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Ancient Greeks may have built ramps at temples

ramp at Sanctuary of Asklepios, Epidauros
Reconstruction of the fourth-century BC tholos at the Sanctuary of Asklepios at Epidauros. Photo: © 2019 J. Goodinson; scientific advisor J. Svolos.

The ancient Greeks didn’t construct temples just for non-disabled people; this ancient society purposefully built ramps at some of its temples — especially at healing sanctuaries — so that people with disabilities could access the sites, a new study suggests.

Some of these ramps date back to before the fourth century B.C. They were likely used by other people with limited mobility, including the elderly, pregnant, and very young, said study researcher Debby Sneed, a lecturer of classics at California State University, Long Beach.

“It seems clear that the most reasonable explanation for [these] ramps is that they were intended to help mobility-impaired visitors access the spaces that they needed to experience religious healing,” Sneed told Live Science in an email. “This shouldn’t surprise us, really: The Greeks built these spaces for disabled people, and they built the spaces so that their target visitor could access them.”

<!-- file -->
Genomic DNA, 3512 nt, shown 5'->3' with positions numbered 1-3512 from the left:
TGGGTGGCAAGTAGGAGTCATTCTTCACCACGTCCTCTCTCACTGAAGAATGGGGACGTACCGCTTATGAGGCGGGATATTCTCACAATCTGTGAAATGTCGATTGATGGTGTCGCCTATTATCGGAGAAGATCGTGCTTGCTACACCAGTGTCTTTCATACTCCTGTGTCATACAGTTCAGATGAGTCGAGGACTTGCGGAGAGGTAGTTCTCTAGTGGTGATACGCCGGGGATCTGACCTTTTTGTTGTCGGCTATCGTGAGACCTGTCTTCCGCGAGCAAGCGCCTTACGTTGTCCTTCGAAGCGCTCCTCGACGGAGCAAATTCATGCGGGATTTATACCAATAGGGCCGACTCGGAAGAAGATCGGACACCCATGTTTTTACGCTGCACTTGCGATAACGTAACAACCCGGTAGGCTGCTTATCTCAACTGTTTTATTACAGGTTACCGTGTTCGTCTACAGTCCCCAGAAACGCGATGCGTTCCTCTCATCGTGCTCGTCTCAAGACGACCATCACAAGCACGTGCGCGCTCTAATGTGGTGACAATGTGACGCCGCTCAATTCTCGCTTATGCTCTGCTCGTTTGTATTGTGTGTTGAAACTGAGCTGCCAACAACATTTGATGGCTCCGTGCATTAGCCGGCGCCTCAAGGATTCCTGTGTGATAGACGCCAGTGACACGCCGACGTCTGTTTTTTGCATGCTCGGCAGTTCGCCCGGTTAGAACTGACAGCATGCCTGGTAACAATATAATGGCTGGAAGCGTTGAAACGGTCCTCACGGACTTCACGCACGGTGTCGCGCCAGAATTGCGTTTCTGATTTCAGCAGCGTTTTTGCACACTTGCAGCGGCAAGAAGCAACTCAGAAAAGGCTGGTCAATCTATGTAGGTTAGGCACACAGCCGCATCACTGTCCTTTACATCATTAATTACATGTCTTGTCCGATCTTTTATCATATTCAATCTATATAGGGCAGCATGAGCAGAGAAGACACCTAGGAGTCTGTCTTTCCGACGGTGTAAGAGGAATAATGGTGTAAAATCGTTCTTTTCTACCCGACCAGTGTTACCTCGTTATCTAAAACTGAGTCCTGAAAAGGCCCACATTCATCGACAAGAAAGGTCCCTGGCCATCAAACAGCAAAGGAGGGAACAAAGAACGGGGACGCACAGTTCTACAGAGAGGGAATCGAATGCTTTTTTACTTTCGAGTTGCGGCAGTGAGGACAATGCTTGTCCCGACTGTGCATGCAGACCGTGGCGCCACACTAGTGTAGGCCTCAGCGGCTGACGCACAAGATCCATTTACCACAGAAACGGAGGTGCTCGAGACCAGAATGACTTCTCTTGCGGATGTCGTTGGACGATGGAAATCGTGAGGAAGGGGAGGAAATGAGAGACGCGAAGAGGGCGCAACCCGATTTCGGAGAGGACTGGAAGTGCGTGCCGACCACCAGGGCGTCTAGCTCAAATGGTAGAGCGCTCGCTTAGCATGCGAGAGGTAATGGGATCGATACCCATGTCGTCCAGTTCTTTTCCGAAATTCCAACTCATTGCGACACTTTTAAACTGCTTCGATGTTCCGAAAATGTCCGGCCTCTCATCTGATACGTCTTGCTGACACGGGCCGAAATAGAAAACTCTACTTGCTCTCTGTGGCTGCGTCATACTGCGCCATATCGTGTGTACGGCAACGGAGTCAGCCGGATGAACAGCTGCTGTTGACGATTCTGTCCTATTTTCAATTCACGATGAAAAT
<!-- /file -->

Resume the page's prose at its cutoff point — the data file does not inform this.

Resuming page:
Until now, archaeologists had largely neglected to study ramps in ancient Greece, Sneed said. She took an interest in these sloping surfaces while doing a project on disability accommodations in ancient Greece. Her research showed that the disabled were acknowledged and cared for, at least partly, in ancient Greece.

For instance, in the fourth century B.C. in Athens, “the city provided a regular maintenance payment for adult male citizens who were disabled and could not support themselves because of their disability,” Sneed said. “We know about this payment primarily because we have a speech, delivered by a man who says he walks with the aid of two crutches.” This man had been accused of welfare fraud, so he was “defending both his disability and his inability to support himself because of it,” Sneed said.

Despite these maintenance payments, “I want to be clear that the ancient Greek world was not some progressive utopia, but we do see some interesting solutions,” Sneed noted.

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